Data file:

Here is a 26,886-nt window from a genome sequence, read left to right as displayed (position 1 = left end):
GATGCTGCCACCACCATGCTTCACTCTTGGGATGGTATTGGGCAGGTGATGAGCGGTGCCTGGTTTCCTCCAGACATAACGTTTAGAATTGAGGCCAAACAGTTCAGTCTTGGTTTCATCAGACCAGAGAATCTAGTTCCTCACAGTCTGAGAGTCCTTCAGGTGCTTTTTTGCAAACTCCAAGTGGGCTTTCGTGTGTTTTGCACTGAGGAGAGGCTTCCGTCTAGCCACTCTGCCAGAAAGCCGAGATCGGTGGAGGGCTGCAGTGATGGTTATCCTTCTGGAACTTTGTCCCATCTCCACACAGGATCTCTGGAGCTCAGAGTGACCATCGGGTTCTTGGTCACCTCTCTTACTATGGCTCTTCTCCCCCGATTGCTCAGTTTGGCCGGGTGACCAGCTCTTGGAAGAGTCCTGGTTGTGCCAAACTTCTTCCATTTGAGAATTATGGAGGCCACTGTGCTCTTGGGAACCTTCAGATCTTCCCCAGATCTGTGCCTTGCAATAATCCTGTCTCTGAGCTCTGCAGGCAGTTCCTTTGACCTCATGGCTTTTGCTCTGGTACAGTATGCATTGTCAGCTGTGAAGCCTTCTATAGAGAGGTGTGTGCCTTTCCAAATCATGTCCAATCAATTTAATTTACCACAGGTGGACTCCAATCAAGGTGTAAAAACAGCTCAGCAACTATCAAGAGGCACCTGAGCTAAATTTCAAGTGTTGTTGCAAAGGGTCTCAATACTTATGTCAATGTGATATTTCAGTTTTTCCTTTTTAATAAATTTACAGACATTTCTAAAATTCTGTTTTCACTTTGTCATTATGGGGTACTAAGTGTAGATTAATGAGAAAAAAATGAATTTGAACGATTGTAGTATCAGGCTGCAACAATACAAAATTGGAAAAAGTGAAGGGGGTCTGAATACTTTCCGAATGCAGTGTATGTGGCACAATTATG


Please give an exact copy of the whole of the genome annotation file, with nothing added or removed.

Here is a 26,886-nt window from a genome sequence, read left to right as displayed (position 1 = left end):
GATGCTGCCACCACCATGCTTCACTCTTGGGATGGTATTGGGCAGGTGATGAGCGGTGCCTGGTTTCCTCCAGACATAACGTTTAGAATTGAGGCCAAACAGTTCAGTCTTGGTTTCATCAGACCAGAGAATCTAGTTCCTCACAGTCTGAGAGTCCTTCAGGTGCTTTTTTGCAAACTCCAAGTGGGCTTTCGTGTGTTTTGCACTGAGGAGAGGCTTCCGTCTAGCCACTCTGCCAGAAAGCCGAGATCGGTGGAGGGCTGCAGTGATGGTTATCCTTCTGGAACTTTGTCCCATCTCCACACAGGATCTCTGGAGCTCAGAGTGACCATCGGGTTCTTGGTCACCTCTCTTACTATGGCTCTTCTCCCCCGATTGCTCAGTTTGGCCGGGTGACCAGCTCTTGGAAGAGTCCTGGTTGTGCCAAACTTCTTCCATTTGAGAATTATGGAGGCCACTGTGCTCTTGGGAACCTTCAGATCTTCCCCAGATCTGTGCCTTGCAATAATCCTGTCTCTGAGCTCTGCAGGCAGTTCCTTTGACCTCATGGCTTTTGCTCTGGTACAGTATGCATTGTCAGCTGTGAAGCCTTCTATAGAGAGGTGTGTGCCTTTCCAAATCATGTCCAATCAATTTAATTTACCACAGGTGGACTCCAATCAAGGTGTAAAAACAGCTCAGCAACTATCAAGAGGCACCTGAGCTAAATTTCAAGTGTTGTTGCAAAGGGTCTCAATACTTATGTCAATGTGATATTTCAGTTTTTCCTTTTTAATAAATTTACAGACATTTCTAAAATTCTGTTTTCACTTTGTCATTATGGGGTACTAAGTGTAGATTAATGAGAAAAAAATGAATTTGAACGATTGTAGTATCAGGCTGCAACAATACAAAATTGGAAAAAGTGAAGGGGGTCTGAATACTTTCCGAATGCAGTGTATGTGGCACAATTATG